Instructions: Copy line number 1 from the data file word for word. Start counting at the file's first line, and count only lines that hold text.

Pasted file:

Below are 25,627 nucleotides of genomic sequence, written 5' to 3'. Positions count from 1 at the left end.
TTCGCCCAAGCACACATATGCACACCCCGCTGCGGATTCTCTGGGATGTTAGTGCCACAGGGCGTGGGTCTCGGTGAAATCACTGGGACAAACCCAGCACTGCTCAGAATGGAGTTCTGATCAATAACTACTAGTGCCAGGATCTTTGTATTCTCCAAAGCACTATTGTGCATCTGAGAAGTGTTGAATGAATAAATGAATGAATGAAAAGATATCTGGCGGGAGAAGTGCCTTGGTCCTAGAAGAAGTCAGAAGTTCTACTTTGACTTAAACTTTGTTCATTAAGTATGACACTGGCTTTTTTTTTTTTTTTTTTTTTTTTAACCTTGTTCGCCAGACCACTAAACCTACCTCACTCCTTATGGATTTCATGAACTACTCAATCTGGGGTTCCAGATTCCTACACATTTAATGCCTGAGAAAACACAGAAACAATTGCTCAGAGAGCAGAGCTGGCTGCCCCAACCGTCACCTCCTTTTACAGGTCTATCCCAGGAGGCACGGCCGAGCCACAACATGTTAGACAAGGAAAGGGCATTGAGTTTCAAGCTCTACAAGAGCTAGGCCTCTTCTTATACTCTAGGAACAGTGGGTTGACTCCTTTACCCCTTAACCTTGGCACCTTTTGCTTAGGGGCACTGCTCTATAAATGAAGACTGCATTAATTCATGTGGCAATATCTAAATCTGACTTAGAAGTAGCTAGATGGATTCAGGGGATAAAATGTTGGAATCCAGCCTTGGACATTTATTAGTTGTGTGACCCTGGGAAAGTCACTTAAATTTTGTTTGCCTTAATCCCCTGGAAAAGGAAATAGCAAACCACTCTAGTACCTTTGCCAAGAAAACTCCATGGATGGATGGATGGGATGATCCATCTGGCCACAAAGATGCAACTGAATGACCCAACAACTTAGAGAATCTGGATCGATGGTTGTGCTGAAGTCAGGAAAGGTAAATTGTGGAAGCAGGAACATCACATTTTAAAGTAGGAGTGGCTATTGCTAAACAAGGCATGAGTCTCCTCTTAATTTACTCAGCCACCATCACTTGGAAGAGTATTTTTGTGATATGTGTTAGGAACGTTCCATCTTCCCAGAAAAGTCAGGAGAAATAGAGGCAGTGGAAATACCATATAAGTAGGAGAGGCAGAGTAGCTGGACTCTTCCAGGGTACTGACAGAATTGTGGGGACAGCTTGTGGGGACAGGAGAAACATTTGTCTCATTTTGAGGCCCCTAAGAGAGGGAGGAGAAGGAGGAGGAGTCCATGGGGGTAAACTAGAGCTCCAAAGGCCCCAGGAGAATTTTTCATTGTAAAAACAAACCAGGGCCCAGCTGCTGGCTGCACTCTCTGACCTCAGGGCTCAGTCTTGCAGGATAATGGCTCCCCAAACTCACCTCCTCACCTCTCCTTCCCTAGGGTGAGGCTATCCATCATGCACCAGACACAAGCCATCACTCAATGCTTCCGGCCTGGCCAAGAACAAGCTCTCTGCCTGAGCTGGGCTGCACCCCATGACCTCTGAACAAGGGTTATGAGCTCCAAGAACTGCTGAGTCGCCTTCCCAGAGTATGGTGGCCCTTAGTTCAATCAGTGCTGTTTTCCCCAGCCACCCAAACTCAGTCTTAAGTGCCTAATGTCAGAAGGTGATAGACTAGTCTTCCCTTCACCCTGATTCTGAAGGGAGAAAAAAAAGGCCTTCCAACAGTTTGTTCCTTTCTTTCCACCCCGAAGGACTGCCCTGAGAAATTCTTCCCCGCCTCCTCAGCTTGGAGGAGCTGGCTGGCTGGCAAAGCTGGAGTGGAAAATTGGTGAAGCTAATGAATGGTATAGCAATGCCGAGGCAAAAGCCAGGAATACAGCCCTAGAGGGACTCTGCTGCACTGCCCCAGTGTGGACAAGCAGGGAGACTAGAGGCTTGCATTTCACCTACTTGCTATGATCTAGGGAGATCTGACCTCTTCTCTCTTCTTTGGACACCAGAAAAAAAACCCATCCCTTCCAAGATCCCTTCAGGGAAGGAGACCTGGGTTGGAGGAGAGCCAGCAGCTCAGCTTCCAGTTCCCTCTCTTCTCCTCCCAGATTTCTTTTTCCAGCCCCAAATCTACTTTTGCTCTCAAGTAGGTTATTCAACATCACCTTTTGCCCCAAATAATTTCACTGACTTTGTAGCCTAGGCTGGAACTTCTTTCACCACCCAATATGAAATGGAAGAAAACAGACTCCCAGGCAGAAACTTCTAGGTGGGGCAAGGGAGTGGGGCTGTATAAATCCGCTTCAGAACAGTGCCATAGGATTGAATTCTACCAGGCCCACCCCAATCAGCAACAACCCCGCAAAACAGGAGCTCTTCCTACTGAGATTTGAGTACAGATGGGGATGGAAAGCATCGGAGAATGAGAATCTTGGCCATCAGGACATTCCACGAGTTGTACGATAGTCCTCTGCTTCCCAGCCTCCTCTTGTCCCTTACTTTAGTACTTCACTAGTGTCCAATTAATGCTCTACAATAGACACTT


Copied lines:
Below are 25,627 nucleotides of genomic sequence, written 5' to 3'. Positions count from 1 at the left end.